by Barb, who is back in New England where just recently there are signs of the slimmest possibility of spring
So, when last we left our intrepid heroine, she had learned she was about to be a “cozy” mystery author, and she was freaked out about it. You can read about the events that lead up to that here: How I Learned to Relax About Being a “Cozy” Author and Just Write the Damn Books–Part I.
At the end of that post I say:
- If the author is the brand, and the brand is the author, I was in deep trouble. People might describe me in a number of ways, but nobody, including my kids, would ever describe me as cozy. I’m a city girl at heart. I have no pets, I don’t do crafts. I swear like a sailor. I don’t even cook if I can avoid it. Ulp.
- The image of cozy mysteries worried me. So often they’re defined as what they are not. You know, it’s a traditional mystery, with an amateur sleuth, but with no sex, gore or swearing. That drove me crazy. Here I am writing 70,000+ words, and the genre is defined by what’s not in there, instead of what is. It bugged the heck out of me. (Or the hell out of me, as I really would say in my real life.)
Today, in Part II, I’m tackling #1 above.
Well, one reason is writers on the verge of publication, and particularly a first publication or a new project, get freaked out exceptionally easily. Yes, you’re all giddy and happy with the accomplishment, but you are also putting yourself out there to be judged in a way that most people never do. It’s scary. You don’t want to disappoint readers, embarrass your family and let down your friends.
So a lot of my anxiety about not being a cozy person was free-floating anxiety that happened to coalesce around that particular point.
Plus, my husband thinks I am peculiarly susceptible to what he calls “Fraud Syndrome.” It’s true that I was a business person for twenty-five years and never thought of myself that way. It’s also true I usually feel I have to have absolute mastery of a subject or skill to hold myself out as an expert. But I think the writer’s life reinforces my already existing tendency. Most writers feel like frauds most of the time. There’s the many years you tell people you’re writing and they, polite and interested, ask, “What have you published?” and you say, “Hammida, hammida, hammida…” Then there are the later years when you say, “I am a writer,” and people ask, polite and interested, “Anything I would have heard of?” and you say…etc. This pretty much never ends. I once heard Lee Child say the reason he gave his blessing to Tom Cruise as Jack Reacher was because whenever he got on an airplane and told his seatmate what he did, the question was, “Anything that’s been made into a movie?”
Fraud Syndrome, indeed.
How I finally got over it was, I participated in the Launch Lab at Grub Street. It’s a class for people with books to be published within the year. They give you tons of valuable information, and more than anything, they teach you to CALM THE HECK DOWN.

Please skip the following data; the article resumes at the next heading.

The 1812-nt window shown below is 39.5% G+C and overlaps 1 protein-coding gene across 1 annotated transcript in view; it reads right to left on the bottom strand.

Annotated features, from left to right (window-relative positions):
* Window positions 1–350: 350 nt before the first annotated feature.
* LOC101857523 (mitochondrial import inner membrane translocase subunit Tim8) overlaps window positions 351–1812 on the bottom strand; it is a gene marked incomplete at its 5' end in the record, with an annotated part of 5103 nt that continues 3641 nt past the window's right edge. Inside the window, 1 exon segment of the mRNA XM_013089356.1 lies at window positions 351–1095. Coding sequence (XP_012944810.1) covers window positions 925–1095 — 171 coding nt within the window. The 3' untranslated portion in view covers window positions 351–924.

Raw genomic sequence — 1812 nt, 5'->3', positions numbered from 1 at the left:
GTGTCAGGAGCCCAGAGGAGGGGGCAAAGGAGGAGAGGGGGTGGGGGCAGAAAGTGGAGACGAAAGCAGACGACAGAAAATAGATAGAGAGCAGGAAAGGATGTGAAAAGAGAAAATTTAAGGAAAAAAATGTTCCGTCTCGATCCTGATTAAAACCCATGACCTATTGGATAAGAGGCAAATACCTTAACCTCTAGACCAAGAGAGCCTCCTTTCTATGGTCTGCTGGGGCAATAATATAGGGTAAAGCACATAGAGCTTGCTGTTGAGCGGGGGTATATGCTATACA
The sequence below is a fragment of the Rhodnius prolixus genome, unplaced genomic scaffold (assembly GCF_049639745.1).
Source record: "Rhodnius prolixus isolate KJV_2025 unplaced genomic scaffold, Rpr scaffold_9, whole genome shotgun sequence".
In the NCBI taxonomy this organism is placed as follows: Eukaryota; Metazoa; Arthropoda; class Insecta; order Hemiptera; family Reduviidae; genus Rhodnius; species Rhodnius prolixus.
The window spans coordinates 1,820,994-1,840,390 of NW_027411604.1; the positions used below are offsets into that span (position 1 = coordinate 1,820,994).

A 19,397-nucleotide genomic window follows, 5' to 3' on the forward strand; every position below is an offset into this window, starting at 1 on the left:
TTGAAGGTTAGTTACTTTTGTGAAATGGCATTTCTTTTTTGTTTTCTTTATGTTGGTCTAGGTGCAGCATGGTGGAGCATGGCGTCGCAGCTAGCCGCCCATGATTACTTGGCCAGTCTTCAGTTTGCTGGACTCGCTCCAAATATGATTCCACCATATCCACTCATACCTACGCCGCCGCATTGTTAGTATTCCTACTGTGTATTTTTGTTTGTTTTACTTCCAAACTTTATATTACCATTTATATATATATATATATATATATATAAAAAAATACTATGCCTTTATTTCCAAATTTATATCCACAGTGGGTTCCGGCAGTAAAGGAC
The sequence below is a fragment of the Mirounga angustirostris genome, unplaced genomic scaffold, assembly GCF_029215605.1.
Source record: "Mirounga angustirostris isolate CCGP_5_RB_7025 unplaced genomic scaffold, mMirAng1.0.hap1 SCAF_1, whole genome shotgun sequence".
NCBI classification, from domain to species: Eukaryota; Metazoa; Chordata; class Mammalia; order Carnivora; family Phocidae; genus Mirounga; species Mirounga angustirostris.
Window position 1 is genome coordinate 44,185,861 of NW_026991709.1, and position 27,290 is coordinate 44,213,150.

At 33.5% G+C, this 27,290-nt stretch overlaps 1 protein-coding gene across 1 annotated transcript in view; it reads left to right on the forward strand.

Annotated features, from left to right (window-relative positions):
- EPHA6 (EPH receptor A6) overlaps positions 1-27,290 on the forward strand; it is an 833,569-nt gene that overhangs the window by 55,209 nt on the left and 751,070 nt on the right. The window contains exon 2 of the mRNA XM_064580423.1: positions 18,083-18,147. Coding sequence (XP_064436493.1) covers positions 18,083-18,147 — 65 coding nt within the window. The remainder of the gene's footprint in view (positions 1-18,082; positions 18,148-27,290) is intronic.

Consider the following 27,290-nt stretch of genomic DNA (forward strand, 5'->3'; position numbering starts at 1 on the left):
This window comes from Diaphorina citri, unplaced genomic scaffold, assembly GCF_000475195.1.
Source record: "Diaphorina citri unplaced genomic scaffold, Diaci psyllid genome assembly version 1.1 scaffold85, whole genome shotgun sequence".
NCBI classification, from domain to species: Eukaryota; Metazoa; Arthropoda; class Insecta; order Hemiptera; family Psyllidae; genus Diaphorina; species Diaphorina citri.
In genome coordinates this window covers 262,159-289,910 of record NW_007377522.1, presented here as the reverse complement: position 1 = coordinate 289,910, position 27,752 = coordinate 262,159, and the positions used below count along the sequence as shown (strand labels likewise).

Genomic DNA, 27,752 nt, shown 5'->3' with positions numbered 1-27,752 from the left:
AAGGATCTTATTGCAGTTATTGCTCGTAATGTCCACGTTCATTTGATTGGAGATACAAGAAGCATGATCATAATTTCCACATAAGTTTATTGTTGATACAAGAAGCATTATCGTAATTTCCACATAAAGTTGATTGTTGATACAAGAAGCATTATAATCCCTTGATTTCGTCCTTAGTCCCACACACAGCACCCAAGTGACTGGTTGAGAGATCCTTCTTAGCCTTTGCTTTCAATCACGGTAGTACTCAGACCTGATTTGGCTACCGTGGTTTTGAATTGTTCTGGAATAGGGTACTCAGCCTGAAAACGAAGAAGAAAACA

The course took place over three weekends, and at some point, during a consultation, I moaned to Lynne Griffin, one of the instructors, about how freaked out I was about the whole cozy thing.
Then she slapped me and told me to get over myself.
She didn’t actually slap me, or even use those words. Lynne Griffin is one of the most professional people I know. But she might as well have, because whatever she said was just as effective. (I later discovered pretty much everyone in the Lab had had this experience. Not necessarily over sub-genre classification, though I wasn’t the only one. Lynne Griffin telling you to get over yourself is one of the best features of the Launch Lab.)
Once I stopped freaking out, I saw how ridiculous I had been.
For one thing, as I spent time in the cozy world, I discovered it was filled with all kinds of people who read all kinds of stuff. And have all kinds of jobs, hobbies and interests. Not everyone had gray hair in a bun with knitting needles through it and a dozen cats. (NOT that there’s anything wrong than that.) I mean, seriously, I’m a little embarrassed now about how much I bought into the stereotypes.
Plus, I realized the whole the brand is the author and the author is the brand thing was way over-blown in my mind. I mean, yes it’s great that Craig Johnson really lives on a ranch in a town with a population of 25 in Wyoming. But Stephanie Meyer is neither a vampire, nor a werewolf, nor a teenager. And though J.K. Rowling has that whole, cool Edinburgh thing going on, she didn’t go to Hogwarts and she wasn’t raised by Muggles. (Well, actually, I suppose she was, but that’s a different point.)
Hermoine represents Rowling’s emotional truth, not her actual truth.
So that’s how it all worked out. I realized if my books represented my emotional truth, everything else would be fine.
And I calmed the heck down.
And it was all okay. I was over my feeling of being fraudulently cozy. Now I just had to get past the “stigma” of the cozy novel itself. And that’s coming in Part III.